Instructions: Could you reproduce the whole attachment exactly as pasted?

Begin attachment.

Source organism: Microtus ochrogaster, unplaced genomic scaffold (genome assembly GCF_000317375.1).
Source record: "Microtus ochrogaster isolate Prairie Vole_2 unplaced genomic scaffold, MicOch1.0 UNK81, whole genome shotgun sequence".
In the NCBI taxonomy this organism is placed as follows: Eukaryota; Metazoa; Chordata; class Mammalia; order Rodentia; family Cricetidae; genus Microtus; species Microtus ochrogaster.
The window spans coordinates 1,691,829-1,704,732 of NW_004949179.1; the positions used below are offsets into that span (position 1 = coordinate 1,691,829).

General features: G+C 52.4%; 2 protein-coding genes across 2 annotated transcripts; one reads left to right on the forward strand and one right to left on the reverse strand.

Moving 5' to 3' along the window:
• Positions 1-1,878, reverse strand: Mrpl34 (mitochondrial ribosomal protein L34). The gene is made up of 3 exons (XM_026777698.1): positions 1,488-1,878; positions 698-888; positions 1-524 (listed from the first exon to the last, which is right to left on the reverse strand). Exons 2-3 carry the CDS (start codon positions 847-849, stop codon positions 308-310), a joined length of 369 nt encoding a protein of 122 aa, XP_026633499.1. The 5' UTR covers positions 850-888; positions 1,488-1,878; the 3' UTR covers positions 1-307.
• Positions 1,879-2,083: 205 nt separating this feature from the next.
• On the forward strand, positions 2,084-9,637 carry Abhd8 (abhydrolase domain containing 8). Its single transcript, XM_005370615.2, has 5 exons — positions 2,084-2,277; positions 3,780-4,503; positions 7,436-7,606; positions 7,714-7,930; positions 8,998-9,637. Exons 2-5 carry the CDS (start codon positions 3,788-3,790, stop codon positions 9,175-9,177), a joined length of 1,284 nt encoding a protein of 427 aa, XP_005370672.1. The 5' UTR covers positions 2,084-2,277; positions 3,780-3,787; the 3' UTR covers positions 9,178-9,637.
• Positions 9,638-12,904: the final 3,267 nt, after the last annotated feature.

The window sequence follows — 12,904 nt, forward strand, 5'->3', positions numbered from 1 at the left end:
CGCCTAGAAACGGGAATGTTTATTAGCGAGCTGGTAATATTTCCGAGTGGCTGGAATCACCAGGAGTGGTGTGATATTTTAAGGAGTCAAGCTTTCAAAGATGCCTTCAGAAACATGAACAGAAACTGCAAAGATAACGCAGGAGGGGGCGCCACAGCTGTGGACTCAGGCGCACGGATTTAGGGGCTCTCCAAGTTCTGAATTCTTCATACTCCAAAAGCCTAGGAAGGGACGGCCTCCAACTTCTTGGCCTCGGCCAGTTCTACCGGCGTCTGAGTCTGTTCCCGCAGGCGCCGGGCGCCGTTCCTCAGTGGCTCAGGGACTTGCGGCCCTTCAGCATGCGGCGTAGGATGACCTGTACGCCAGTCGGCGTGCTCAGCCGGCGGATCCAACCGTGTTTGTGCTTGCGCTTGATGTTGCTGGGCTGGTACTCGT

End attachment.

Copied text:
Source organism: Microtus ochrogaster, unplaced genomic scaffold (genome assembly GCF_000317375.1).
Source record: "Microtus ochrogaster isolate Prairie Vole_2 unplaced genomic scaffold, MicOch1.0 UNK81, whole genome shotgun sequence".
In the NCBI taxonomy this organism is placed as follows: Eukaryota; Metazoa; Chordata; class Mammalia; order Rodentia; family Cricetidae; genus Microtus; species Microtus ochrogaster.
The window spans coordinates 1,691,829-1,704,732 of NW_004949179.1; the positions used below are offsets into that span (position 1 = coordinate 1,691,829).

General features: G+C 52.4%; 2 protein-coding genes across 2 annotated transcripts; one reads left to right on the forward strand and one right to left on the reverse strand.

Moving 5' to 3' along the window:
• Positions 1-1,878, reverse strand: Mrpl34 (mitochondrial ribosomal protein L34). The gene is made up of 3 exons (XM_026777698.1): positions 1,488-1,878; positions 698-888; positions 1-524 (listed from the first exon to the last, which is right to left on the reverse strand). Exons 2-3 carry the CDS (start codon positions 847-849, stop codon positions 308-310), a joined length of 369 nt encoding a protein of 122 aa, XP_026633499.1. The 5' UTR covers positions 850-888; positions 1,488-1,878; the 3' UTR covers positions 1-307.
• Positions 1,879-2,083: 205 nt separating this feature from the next.
• On the forward strand, positions 2,084-9,637 carry Abhd8 (abhydrolase domain containing 8). Its single transcript, XM_005370615.2, has 5 exons — positions 2,084-2,277; positions 3,780-4,503; positions 7,436-7,606; positions 7,714-7,930; positions 8,998-9,637. Exons 2-5 carry the CDS (start codon positions 3,788-3,790, stop codon positions 9,175-9,177), a joined length of 1,284 nt encoding a protein of 427 aa, XP_005370672.1. The 5' UTR covers positions 2,084-2,277; positions 3,780-3,787; the 3' UTR covers positions 9,178-9,637.
• Positions 9,638-12,904: the final 3,267 nt, after the last annotated feature.

The window sequence follows — 12,904 nt, forward strand, 5'->3', positions numbered from 1 at the left end:
CGCCTAGAAACGGGAATGTTTATTAGCGAGCTGGTAATATTTCCGAGTGGCTGGAATCACCAGGAGTGGTGTGATATTTTAAGGAGTCAAGCTTTCAAAGATGCCTTCAGAAACATGAACAGAAACTGCAAAGATAACGCAGGAGGGGGCGCCACAGCTGTGGACTCAGGCGCACGGATTTAGGGGCTCTCCAAGTTCTGAATTCTTCATACTCCAAAAGCCTAGGAAGGGACGGCCTCCAACTTCTTGGCCTCGGCCAGTTCTACCGGCGTCTGAGTCTGTTCCCGCAGGCGCCGGGCGCCGTTCCTCAGTGGCTCAGGGACTTGCGGCCCTTCAGCATGCGGCGTAGGATGACCTGTACGCCAGTCGGCGTGCTCAGCCGGCGGATCCAACCGTGTTTGTGCTTGCGCTTGATGTTGCTGGGCTGGTACTCGT